The Book of Job does not allow any disparagement of Job’s innocence. As Wisdom scholar Roland Murphy points out, “Job’s innocence is assured by divine pronouncement.” All attempts by his friends fail to place any blame on him for the agonies he suffers. The Lord turns against him “without cause” (Job 2:3). Job, while being unique and even rather inhuman in the perfect blamelessness attributed to him from the beginning of the text (1:1), is remarkably human in his insatiable, unanswerable demand to know why he is crushed “without cause” (9:17).
I do not think this demand of his lessens his uprightness. It seems to me that it is good to struggle with God and that Job’s very struggle with God is a part of his righteousness. His struggle with God makes him an Israelite in heart if not by birth (see “יִשְׂרָאֵל, Israel” in Gen 32:28).
To justify and circumlocute the agonies of human life rather than crying out with them to God is the business of Job’s friends, who “never speak to God,” but only about God (Murphy 38, emphasis mine). What is more, what they say about God is not right, says the Lord (42:7). Contrariwise, Job continually speaks to God, complains to God, challenges God, accuses God. Throughout all, he sincerely and honestly maintains relationship with God, however turbulent, regardless of what God has let happen. There is no fault in Job.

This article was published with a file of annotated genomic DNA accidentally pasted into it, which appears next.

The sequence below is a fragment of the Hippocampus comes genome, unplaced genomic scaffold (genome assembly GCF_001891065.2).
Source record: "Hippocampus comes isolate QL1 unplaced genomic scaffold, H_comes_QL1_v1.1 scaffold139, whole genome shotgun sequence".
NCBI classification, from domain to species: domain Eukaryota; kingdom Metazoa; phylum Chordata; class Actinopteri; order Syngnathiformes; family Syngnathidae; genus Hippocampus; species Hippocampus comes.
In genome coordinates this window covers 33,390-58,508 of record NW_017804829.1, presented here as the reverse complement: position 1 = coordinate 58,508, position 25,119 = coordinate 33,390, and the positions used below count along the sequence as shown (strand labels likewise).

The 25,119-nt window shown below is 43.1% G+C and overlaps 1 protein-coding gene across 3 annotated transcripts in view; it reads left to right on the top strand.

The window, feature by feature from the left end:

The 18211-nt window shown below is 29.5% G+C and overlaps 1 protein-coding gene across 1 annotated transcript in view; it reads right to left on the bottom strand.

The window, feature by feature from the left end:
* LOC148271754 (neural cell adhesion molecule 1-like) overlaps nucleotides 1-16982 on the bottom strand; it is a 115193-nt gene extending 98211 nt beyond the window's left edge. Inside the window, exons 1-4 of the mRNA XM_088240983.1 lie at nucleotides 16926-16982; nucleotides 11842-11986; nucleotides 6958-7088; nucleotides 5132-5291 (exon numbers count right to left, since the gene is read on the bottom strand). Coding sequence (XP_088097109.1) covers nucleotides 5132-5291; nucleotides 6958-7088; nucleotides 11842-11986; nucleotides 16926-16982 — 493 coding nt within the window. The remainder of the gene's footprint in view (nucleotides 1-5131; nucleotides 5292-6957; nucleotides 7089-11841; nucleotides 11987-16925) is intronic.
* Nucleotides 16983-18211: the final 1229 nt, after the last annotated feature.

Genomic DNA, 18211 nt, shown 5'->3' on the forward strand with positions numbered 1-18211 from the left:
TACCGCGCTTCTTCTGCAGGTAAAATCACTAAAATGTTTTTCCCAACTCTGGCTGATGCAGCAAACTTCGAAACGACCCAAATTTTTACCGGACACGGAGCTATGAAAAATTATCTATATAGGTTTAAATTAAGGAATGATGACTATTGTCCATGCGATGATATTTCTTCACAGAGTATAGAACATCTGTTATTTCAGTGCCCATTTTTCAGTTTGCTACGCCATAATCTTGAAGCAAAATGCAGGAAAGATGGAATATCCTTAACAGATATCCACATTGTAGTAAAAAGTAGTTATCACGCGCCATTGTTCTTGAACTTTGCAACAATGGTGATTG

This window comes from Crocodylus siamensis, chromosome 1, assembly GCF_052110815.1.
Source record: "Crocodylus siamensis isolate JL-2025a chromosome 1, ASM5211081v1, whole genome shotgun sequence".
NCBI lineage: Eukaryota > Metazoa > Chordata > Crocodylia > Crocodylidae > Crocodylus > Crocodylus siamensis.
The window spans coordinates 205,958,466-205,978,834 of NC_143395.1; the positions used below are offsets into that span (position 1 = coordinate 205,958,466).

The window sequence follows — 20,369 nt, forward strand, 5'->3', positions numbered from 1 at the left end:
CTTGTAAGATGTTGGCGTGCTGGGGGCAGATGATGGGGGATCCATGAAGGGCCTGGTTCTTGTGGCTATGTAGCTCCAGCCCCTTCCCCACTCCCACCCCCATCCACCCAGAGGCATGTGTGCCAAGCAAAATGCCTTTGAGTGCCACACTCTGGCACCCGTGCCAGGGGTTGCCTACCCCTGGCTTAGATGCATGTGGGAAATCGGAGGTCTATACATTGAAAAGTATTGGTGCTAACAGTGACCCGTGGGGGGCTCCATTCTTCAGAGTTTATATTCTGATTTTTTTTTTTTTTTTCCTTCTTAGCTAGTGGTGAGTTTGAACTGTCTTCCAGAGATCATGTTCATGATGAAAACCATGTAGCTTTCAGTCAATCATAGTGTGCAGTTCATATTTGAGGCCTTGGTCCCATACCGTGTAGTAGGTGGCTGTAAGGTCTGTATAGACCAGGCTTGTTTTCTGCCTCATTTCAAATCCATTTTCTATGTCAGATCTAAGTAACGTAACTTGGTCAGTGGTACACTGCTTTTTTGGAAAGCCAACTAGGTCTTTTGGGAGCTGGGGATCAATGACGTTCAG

Human suffering is a mystery that “humans do not have the wisdom to solve” and that God does not solve for us even when he at last replies to Job’s entreaties (Murphy 41-42, Job 38). It seems to me that the wisdom of Job is to fear the Lord in all eventualities and to maintain relationship with God unconditionally, even and especially when we do not understand.
The scene in the following video clip from The Apostle (starring Robert Duvall) is a good illustration, I believe, of relating to God from within our inexplicable suffering.